A black New Jersey high school student is upset that she was suspended after submitting a yearbook photo that featured artwork that had a racial slur and images of lynchings on it in the background.
Jamaica Ponder, who attends Princeton High School, found herself sitting at home Monday after school administrators took issue with the artwork in the background of a photo of her with some of her friends. According to NewsWorks, when the yearbooks were distributed to students last week, Ponder was called Friday to Principal Gary Snyder’s office, where she was informed that she would be suspended.
Ponder explained in a blog post via her online Multi Magazine that the artwork in the background of the photo collage that caused administrators so much distress was of two of her father’s paintings that have been on the wall of her home for what seems like forever, to the point that she barely notices them anymore.
In one painting, the slur isn’t fully visible, with part of the “n” “i,” “g” and “e” obscured by other students’ bodies. The painting depicts celebrities like Michael Jackson hanging from trees and is so small in the background of the photo that it’s really hard to determine what is going on.
Yet somehow Ponder wound up in trouble, even though she said the artwork’s inclusion was an oversight.
“Art is trouble, if you’re doing it right,” Ponder wrote on her blog. “And Ponder art has a tendency to incite and provoke; to make people think. Right now, it serves its purpose from all the way in my basement, from behind the heads of my scooter-and balloon-wielding friends, from the purposefully innocent and apolitical photo that is my senior collage. My father’s art served its purpose without me even noticing and that’s how I ended up in the principal’s office this morning when I should’ve been doing my math homework.”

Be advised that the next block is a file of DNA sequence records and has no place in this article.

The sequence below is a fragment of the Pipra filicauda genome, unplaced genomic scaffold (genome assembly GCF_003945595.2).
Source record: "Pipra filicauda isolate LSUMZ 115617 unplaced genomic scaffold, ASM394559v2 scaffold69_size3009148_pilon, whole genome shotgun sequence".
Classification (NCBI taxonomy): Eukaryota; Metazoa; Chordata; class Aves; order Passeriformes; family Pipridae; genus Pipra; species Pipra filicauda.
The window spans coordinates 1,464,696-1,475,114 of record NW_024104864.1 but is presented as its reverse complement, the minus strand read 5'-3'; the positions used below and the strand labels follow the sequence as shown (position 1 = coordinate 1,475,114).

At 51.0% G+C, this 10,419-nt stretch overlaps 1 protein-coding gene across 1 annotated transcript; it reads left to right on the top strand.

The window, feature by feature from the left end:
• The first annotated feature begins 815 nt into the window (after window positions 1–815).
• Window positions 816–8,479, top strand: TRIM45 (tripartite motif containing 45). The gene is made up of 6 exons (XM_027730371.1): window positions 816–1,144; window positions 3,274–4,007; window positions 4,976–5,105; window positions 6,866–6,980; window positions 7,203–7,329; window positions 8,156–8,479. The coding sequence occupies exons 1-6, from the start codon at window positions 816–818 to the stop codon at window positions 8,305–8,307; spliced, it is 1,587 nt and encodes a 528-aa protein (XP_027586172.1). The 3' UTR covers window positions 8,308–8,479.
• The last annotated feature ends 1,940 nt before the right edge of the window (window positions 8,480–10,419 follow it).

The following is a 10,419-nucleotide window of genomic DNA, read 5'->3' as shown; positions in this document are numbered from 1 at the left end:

“It’s frustrating to me to watch the school deliberately refuse to be more transparent and address its multitude of issues. The problem isn’t that they aren’t perfect; the problem is that they aren’t doing anything to make themselves better,” she told NewsWorks. “Rather, they quite literally hide behind me and litter the airways with irrelevant and frequently flawed accusations and reasonings for why things happen.”
She expressed her feelings that the administrators’ reactions were retaliatory, meant to silence her as a student who has been outspoken about racism at her school.
The site notes that the principal declined to comment on the issue, but noted in a letter sent home to parents that several students were disciplined for sneaking in offensive imagery that included “racial bias, bigotry and anti-Semitism.”
“Both faculty and students on the yearbook staff have acknowledged shortcomings in their editorial review process that enabled the inappropriate content to slip through and have apologized for unknowingly publishing such content,” Snyder wrote. “While we encourage our students to have thoughtful dialogues and challenging academic discussions within safe spaces and with established ground rules, the use of historically offensive words and symbols in a yearbook crosses the boundaries of productive dialogue and into the realm of offensive speech that is not permissible within the domains of our school community.”
Some students weren’t happy about Ponder’s suspension, with about 15 of them protesting Monday afternoon and walking to Snyder’s office with signs reading, “Suspend me!” and a petition for Snyder to remove the suspension from Ponder’s permanent record. The petition also asked school administrators and faculty to “contextualize incidents and carefully consider the racial context of their actions in the broader scheme of things.”
Read more at NewsWorks.